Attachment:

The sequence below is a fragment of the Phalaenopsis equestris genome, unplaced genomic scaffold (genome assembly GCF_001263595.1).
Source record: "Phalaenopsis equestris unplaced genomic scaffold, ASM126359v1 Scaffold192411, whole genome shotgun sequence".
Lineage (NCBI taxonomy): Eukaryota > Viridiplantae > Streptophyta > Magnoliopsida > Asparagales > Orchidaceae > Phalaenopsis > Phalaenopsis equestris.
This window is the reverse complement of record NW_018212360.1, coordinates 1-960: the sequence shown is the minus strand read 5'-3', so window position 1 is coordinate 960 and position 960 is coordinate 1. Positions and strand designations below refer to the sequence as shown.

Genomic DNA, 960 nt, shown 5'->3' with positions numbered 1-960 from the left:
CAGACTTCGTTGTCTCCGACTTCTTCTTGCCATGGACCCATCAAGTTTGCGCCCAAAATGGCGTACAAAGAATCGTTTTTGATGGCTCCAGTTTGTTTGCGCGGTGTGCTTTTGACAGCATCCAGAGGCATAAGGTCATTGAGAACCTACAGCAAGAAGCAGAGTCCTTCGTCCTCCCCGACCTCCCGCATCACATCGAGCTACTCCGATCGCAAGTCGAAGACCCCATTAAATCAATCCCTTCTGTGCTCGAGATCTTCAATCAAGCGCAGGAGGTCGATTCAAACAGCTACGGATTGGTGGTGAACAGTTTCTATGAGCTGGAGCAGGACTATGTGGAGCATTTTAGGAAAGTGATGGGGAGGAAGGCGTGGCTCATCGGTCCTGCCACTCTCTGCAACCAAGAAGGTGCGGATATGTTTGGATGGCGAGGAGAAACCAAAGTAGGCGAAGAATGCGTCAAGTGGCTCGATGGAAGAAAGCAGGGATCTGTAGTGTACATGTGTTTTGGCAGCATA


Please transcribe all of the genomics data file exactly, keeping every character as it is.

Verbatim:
The sequence below is a fragment of the Phalaenopsis equestris genome, unplaced genomic scaffold (genome assembly GCF_001263595.1).
Source record: "Phalaenopsis equestris unplaced genomic scaffold, ASM126359v1 Scaffold192411, whole genome shotgun sequence".
Lineage (NCBI taxonomy): Eukaryota > Viridiplantae > Streptophyta > Magnoliopsida > Asparagales > Orchidaceae > Phalaenopsis > Phalaenopsis equestris.
This window is the reverse complement of record NW_018212360.1, coordinates 1-960: the sequence shown is the minus strand read 5'-3', so window position 1 is coordinate 960 and position 960 is coordinate 1. Positions and strand designations below refer to the sequence as shown.

Genomic DNA, 960 nt, shown 5'->3' with positions numbered 1-960 from the left:
CAGACTTCGTTGTCTCCGACTTCTTCTTGCCATGGACCCATCAAGTTTGCGCCCAAAATGGCGTACAAAGAATCGTTTTTGATGGCTCCAGTTTGTTTGCGCGGTGTGCTTTTGACAGCATCCAGAGGCATAAGGTCATTGAGAACCTACAGCAAGAAGCAGAGTCCTTCGTCCTCCCCGACCTCCCGCATCACATCGAGCTACTCCGATCGCAAGTCGAAGACCCCATTAAATCAATCCCTTCTGTGCTCGAGATCTTCAATCAAGCGCAGGAGGTCGATTCAAACAGCTACGGATTGGTGGTGAACAGTTTCTATGAGCTGGAGCAGGACTATGTGGAGCATTTTAGGAAAGTGATGGGGAGGAAGGCGTGGCTCATCGGTCCTGCCACTCTCTGCAACCAAGAAGGTGCGGATATGTTTGGATGGCGAGGAGAAACCAAAGTAGGCGAAGAATGCGTCAAGTGGCTCGATGGAAGAAAGCAGGGATCTGTAGTGTACATGTGTTTTGGCAGCATA